I’m looking forward to Christmas day. We’ll have a loud, laugh-filled gathering of relatives of varying ages at our house. The little kids, having already experienced the thrill of Santa’s largesse at their own homes, will dive excitedly into yet more gifts from indulgent extended family members at ours. And there are few things more fun to watch than an excited, gleeful, and unabashedly materialistic child tearing through the Christmas wrapping to get to the good stuff.
But amid the raucous hubbub, I know that my thoughts will drift away to other Christmases where the presents were less plentiful, but the enthusiasm ran just as high.
Unlike the fortunate offspring in the youngest branches of our family tree today, Christmas gifts for us weren’t the icing on the cake of a well-provided for childhood. They were our once-a-year chance at getting something we really, really, wanted—a pair of ice skates, a doll, a walkie talkie, a paint set, a baseball glove, a robot dinosaur. Those singular “major” gifts were made possible through careful planning and judicious use of a store layaway plan.
The other presents in our small stacks–curated to ensure none of us perceived that one of us had received more than another–were things we really, really needed—typically underwear, socks, pajamas or slippers, all items prone to wearing out before they made it very far on the hand-me-down train. But even those were prized for their no-previous-owner provenance.
Christmas stockings were not an add-on or an after thought for us, as they were for some of our friends. They were part of the main event because our economically challenged but imaginative mother made them so. We each had a handmade stocking adorned with our names in glitter or sequins. Each one was filled with candy, nuts and oranges, but the real fun was in the small “prizes” Mom had hunted down to include.
Our eager fingers dug deep to pull out packs of playing cards, rubber balls, handheld number-slide puzzles, barrettes and ribbons, magnifying glasses, tiny notebooks and new pencils, little plastic snow globes. Anything that caught her fancy that she thought we might have fun with. We pulled each one out, examined it, sometimes stopped to play with it, sometimes held it aloft to show and then negotiate a trade.
Our father enjoyed the show, but it was our mother who directed Christmas morning, and stretched a very small budget into a very big production. We all knew that there were kids who got less than we did, but it took a very long time for us to realize that there were those who got more. And looking back I realize that they really didn’t.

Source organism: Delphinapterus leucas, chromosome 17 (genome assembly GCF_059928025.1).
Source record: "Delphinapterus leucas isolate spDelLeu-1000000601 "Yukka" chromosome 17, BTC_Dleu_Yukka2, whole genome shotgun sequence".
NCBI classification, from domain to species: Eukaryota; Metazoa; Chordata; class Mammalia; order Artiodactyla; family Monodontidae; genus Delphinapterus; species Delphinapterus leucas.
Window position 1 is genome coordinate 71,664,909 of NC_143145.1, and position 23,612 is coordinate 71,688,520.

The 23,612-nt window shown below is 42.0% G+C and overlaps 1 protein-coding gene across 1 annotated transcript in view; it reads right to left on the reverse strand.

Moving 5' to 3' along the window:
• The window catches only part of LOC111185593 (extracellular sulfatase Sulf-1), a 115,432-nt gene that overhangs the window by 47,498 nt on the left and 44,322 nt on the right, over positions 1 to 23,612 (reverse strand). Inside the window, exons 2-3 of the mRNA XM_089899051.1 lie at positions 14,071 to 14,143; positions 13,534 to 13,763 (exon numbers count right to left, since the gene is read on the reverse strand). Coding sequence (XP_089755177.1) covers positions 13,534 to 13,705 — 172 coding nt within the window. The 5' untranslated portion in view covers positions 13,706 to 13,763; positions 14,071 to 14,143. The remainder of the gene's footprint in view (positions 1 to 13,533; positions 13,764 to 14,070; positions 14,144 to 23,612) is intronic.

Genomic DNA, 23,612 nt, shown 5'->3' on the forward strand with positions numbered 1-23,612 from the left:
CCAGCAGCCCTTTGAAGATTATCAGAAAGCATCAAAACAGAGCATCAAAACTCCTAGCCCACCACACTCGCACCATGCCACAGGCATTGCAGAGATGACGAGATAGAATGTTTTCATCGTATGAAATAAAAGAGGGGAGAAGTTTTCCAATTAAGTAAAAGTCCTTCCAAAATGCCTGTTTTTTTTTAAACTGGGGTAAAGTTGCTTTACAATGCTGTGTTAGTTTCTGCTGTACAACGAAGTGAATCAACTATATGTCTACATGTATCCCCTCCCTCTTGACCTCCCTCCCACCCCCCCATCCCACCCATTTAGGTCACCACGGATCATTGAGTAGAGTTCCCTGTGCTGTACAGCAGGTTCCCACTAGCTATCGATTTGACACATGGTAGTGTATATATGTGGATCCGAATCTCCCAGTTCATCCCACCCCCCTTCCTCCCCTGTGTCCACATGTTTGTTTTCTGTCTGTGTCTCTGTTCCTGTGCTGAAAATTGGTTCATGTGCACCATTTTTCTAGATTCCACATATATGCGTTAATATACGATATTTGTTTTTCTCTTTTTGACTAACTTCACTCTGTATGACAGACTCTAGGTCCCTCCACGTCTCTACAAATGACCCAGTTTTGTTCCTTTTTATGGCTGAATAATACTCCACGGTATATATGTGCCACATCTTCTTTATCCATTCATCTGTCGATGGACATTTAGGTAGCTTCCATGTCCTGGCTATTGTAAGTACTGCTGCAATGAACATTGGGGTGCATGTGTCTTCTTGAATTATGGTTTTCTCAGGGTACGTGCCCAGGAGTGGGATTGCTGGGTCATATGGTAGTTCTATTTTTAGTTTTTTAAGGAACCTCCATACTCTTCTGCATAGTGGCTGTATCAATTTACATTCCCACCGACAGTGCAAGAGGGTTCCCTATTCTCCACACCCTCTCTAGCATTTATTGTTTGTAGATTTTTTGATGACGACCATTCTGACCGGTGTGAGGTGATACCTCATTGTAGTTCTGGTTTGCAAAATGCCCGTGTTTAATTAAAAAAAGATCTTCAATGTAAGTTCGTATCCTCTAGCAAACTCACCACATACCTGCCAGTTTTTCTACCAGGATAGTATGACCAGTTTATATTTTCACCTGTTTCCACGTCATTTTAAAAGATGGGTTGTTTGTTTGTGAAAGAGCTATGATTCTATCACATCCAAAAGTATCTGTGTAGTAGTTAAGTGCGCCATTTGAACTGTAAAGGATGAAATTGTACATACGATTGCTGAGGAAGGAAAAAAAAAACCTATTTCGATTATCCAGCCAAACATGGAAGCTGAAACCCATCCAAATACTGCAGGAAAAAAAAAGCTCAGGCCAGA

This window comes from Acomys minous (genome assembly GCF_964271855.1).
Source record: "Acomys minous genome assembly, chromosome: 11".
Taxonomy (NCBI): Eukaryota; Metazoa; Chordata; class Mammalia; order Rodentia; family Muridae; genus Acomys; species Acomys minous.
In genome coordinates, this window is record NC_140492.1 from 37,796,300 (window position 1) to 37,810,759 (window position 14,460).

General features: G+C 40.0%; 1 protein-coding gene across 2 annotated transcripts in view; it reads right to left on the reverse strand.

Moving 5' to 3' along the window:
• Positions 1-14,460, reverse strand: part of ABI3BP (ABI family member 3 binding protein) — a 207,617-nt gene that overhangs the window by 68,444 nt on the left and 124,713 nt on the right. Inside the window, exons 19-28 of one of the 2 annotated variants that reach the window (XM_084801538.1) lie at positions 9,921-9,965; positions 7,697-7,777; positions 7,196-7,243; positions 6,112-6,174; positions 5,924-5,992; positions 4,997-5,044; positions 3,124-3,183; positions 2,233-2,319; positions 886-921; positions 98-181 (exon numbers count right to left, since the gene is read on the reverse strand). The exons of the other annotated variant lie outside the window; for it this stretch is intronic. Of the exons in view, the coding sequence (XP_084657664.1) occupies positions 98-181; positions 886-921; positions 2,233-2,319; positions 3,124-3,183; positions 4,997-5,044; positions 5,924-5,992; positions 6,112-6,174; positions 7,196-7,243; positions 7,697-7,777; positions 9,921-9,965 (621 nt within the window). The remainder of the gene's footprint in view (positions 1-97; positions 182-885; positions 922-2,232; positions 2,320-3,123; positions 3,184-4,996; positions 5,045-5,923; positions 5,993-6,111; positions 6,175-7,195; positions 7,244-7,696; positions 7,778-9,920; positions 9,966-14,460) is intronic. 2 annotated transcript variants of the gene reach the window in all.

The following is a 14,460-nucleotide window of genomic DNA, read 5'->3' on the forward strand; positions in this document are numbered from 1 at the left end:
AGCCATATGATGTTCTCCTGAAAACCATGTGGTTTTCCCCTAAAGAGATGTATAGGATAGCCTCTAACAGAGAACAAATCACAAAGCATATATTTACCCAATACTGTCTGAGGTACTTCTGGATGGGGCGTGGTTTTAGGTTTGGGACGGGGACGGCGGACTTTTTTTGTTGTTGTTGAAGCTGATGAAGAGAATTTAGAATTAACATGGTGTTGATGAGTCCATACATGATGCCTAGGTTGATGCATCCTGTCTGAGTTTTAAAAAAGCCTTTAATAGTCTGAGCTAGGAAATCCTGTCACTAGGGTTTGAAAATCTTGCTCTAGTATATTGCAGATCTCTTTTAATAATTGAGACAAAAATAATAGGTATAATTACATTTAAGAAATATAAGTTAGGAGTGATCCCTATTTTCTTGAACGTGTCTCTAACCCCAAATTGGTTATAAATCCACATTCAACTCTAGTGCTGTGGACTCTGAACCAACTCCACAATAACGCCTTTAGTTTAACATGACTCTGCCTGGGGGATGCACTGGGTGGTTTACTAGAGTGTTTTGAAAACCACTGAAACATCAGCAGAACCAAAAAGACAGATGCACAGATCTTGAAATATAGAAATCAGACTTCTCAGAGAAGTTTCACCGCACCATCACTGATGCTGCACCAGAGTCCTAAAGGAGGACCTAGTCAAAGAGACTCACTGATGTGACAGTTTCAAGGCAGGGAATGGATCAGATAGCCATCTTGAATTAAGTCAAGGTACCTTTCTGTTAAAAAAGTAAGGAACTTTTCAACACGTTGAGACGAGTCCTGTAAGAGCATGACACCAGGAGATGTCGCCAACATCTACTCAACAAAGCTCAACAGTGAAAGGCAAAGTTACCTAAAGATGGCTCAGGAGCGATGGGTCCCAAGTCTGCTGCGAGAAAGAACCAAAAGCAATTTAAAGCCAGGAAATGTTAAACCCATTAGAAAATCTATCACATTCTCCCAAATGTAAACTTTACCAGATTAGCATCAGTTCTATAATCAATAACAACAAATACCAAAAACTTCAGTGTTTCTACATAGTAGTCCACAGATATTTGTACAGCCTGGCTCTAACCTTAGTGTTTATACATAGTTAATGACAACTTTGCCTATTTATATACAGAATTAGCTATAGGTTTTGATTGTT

My own children received a much larger and more expensive range of presents that I ever received. It was great fun to watch them shout with happiness when they received not just one, but many things on their wish lists. But I doubt any longed-for gift ever gave them the jolt of joy that shot through me when I opened my favorite childhood Christmas gift.
It wasn’t very promising to look at–a large, battered, cardboard box, not even wrapped. But I can still recall the thrill I felt when I opened the flaps and saw the treasure trove inside. A boxful of books!
I loved the local library, but I longed for books I didn’t have to give back. I had three or four of my own, but I wanted more. A big collection it would take weeks to read through, and to which I could return again and again. The Christmas I was ten years old, my mother found a way to get me my wish. She rescued dozens of old children’s books from a woman who thought no one else would want them. Mom knew she was wrong. The bindings were worn, some pages were brittle and yellowed, and the assortment had a definite musty smell, but I hadn’t yet read any of them. And they were mine to keep.
I received other gifts from my parents over the years that were more “valuable,” but I don’t remember many of them. I’ve never forgotten that box of used books. I hope, you, too, have a special gift from childhood that still evokes happy memories.